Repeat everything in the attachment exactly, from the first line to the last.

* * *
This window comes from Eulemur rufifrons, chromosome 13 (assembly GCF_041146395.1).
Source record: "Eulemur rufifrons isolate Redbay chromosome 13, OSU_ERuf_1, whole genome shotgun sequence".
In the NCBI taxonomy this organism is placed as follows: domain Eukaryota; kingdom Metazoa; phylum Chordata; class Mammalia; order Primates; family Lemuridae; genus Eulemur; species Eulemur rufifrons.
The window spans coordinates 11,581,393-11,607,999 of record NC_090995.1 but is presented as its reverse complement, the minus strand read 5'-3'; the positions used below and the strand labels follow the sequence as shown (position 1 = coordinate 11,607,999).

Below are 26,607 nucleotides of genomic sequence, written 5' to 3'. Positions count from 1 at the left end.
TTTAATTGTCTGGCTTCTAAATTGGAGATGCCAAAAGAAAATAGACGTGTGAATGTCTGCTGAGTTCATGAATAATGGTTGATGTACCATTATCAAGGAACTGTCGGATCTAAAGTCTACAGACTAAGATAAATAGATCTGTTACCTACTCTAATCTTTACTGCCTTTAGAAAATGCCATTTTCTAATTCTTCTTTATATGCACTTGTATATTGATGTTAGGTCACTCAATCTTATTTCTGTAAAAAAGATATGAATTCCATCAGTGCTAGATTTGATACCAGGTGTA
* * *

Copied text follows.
This window comes from Eulemur rufifrons, chromosome 13 (assembly GCF_041146395.1).
Source record: "Eulemur rufifrons isolate Redbay chromosome 13, OSU_ERuf_1, whole genome shotgun sequence".
In the NCBI taxonomy this organism is placed as follows: domain Eukaryota; kingdom Metazoa; phylum Chordata; class Mammalia; order Primates; family Lemuridae; genus Eulemur; species Eulemur rufifrons.
The window spans coordinates 11,581,393-11,607,999 of record NC_090995.1 but is presented as its reverse complement, the minus strand read 5'-3'; the positions used below and the strand labels follow the sequence as shown (position 1 = coordinate 11,607,999).

Below are 26,607 nucleotides of genomic sequence, written 5' to 3'. Positions count from 1 at the left end.
TTTAATTGTCTGGCTTCTAAATTGGAGATGCCAAAAGAAAATAGACGTGTGAATGTCTGCTGAGTTCATGAATAATGGTTGATGTACCATTATCAAGGAACTGTCGGATCTAAAGTCTACAGACTAAGATAAATAGATCTGTTACCTACTCTAATCTTTACTGCCTTTAGAAAATGCCATTTTCTAATTCTTCTTTATATGCACTTGTATATTGATGTTAGGTCACTCAATCTTATTTCTGTAAAAAAGATATGAATTCCATCAGTGCTAGATTTGATACCAGGTGTA